When should I call my doctor if I am taking Celexa?

If you are taking Celexa (citalopram), an antidepressant medication, you should call your doctor for the following reasons:
  • You are experiencing certain changes in your mental health. In a small subset of people, Celexa may increase suicidal thoughts or behavior. Call your doctor immediately if you are having thoughts of harming or killing yourself, worsened depression, feelings of confusion or memory problems, extreme worry, agitation, restlessness, panic attacks, irritability, aggressive behavior or trouble falling asleep or staying asleep.
  • Your are considering stopping the medication. Do not stop taking Celexa without talking to your doctor first. Stopping Celexa suddenly may lead to withdrawal symptoms. Your doctor may want to reduce your dose gradually so you can go off the medication safely.
  • You find out you are pregnant. Celexa may harm your developing fetus, particularly during the later months of pregnancy, and may result in a complicated birth and/or medical problems for your newborn baby.
  • You are considering breastfeeding. Celexa can pass through breast milk to a breastfeeding baby, potentially causing problems.
  • You want to take another new medication or a new supplement. Certain drugs and supplements may interact with Celexa with potentially harmful results, so you shouldn't take any new remedy or supplement without talking to your doctor first.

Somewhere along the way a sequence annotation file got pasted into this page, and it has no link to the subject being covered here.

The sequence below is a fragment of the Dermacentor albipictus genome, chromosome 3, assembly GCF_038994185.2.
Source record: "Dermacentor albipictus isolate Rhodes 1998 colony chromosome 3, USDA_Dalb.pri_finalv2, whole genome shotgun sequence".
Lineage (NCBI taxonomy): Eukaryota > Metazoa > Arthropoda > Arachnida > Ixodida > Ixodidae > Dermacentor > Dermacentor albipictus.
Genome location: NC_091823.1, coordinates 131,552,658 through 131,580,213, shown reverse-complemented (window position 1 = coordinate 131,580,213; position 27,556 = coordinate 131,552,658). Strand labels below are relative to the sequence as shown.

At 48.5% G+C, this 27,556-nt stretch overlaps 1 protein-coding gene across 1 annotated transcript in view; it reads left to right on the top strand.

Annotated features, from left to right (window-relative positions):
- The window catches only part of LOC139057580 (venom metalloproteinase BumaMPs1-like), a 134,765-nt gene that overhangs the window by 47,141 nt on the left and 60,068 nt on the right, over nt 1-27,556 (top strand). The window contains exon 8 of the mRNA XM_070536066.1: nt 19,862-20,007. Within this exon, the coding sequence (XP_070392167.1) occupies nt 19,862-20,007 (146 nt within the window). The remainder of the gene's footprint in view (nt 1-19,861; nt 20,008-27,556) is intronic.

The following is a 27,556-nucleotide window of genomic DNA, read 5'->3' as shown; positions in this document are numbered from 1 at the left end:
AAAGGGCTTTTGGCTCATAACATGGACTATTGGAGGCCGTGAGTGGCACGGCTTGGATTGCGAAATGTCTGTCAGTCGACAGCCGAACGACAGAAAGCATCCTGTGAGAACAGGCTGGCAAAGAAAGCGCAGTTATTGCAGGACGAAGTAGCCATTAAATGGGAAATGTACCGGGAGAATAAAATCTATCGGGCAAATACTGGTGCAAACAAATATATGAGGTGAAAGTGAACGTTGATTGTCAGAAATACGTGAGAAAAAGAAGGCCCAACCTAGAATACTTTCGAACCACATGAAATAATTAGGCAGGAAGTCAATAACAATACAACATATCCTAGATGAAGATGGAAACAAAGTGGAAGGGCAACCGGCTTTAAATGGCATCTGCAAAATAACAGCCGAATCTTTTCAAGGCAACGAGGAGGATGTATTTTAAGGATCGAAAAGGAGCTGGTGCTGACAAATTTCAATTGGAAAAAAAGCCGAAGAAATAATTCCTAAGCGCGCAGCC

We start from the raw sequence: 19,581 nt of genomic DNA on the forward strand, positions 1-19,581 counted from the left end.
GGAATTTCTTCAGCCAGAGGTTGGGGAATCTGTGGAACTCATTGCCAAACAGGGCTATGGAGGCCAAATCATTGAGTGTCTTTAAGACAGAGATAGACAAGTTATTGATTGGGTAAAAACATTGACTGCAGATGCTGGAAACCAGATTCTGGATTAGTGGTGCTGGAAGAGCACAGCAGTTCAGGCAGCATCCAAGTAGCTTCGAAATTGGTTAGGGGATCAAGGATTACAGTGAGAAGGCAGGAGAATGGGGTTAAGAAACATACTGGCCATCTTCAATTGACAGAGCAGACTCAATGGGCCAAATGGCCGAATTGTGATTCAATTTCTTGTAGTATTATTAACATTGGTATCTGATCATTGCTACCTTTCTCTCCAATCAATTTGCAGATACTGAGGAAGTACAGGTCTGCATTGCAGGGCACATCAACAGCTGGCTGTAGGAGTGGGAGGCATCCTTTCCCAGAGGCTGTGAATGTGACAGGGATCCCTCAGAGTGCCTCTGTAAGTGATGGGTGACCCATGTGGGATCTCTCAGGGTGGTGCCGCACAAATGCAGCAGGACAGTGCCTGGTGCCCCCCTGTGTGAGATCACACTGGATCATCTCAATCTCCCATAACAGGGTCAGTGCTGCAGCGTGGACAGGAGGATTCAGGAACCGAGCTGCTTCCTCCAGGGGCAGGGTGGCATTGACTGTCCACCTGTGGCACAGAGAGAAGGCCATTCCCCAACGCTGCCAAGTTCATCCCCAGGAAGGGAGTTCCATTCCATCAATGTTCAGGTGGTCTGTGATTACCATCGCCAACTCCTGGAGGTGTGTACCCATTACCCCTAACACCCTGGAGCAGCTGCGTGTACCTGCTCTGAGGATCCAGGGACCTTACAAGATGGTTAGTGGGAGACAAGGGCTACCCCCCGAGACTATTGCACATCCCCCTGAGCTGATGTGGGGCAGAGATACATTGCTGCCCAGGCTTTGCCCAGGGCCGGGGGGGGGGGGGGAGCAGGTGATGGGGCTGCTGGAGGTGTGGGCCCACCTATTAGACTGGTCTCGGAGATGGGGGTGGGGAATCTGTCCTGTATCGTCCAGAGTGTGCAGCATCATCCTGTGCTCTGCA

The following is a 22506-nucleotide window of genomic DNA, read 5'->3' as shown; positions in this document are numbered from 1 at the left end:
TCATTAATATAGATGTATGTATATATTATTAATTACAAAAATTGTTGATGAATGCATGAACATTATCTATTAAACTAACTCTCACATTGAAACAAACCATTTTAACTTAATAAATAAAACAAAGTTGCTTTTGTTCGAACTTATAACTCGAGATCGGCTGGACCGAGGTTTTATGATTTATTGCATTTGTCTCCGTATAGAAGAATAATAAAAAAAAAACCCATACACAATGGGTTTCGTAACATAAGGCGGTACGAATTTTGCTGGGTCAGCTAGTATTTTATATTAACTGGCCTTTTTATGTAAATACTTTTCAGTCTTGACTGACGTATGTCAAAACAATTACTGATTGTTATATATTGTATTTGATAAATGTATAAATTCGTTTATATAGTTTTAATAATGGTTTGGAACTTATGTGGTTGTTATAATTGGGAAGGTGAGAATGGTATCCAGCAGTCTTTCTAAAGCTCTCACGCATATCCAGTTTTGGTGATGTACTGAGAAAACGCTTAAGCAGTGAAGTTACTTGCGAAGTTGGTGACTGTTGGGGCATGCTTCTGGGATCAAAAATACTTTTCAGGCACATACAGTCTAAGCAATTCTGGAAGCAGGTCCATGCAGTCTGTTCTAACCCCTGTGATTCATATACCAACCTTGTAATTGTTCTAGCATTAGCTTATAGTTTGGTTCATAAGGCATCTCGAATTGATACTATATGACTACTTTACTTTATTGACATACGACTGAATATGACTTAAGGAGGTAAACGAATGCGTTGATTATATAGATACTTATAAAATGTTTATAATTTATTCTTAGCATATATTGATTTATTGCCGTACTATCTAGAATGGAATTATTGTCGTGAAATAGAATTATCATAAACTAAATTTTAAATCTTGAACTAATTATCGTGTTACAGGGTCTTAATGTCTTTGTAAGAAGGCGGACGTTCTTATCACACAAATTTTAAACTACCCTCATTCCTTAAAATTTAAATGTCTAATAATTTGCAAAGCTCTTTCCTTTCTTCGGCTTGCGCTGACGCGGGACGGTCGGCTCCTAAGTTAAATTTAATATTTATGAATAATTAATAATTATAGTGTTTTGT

Also call your doctor if you are experiencing any of these physical side effects:
  • symptoms of allergic reaction (trouble breathing, chest tightness, swelling in face, hands, mouth or throat)
  • skin rash, hives, blistering or peeling
  • symptoms of potential heart problems (chest pain, fast or slow heartbeat, difficulty breathing, dizziness or fainting)
  • flu-like symptoms (body aches, fever, chills, cough, sore throat)
  • increased thirst
  • increased urination
  • fainting or lightheadedness
  • headache
  • numbness in your arm or leg or along one side of your body
  • seizures, tremors or balance problems
  • nausea, vomiting, diarrhea
  • increased sweating
  • weakness or unusual fatigue
  • unusual bleeding or bruising
  • changes in appetite and/or weight
  • low salt levels in the blood, which may cause headache, weakness, confusion or memory problems and unsteadiness
  • hallucinations or other changes in mental status
  • eye pain, changes in vision or swelling or redness in the eye

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Important: This content reflects information from various individuals and organizations and may offer alternative or opposing points of view. It should not be used for medical advice, diagnosis or treatment. As always, you should consult with your healthcare provider about your specific health needs.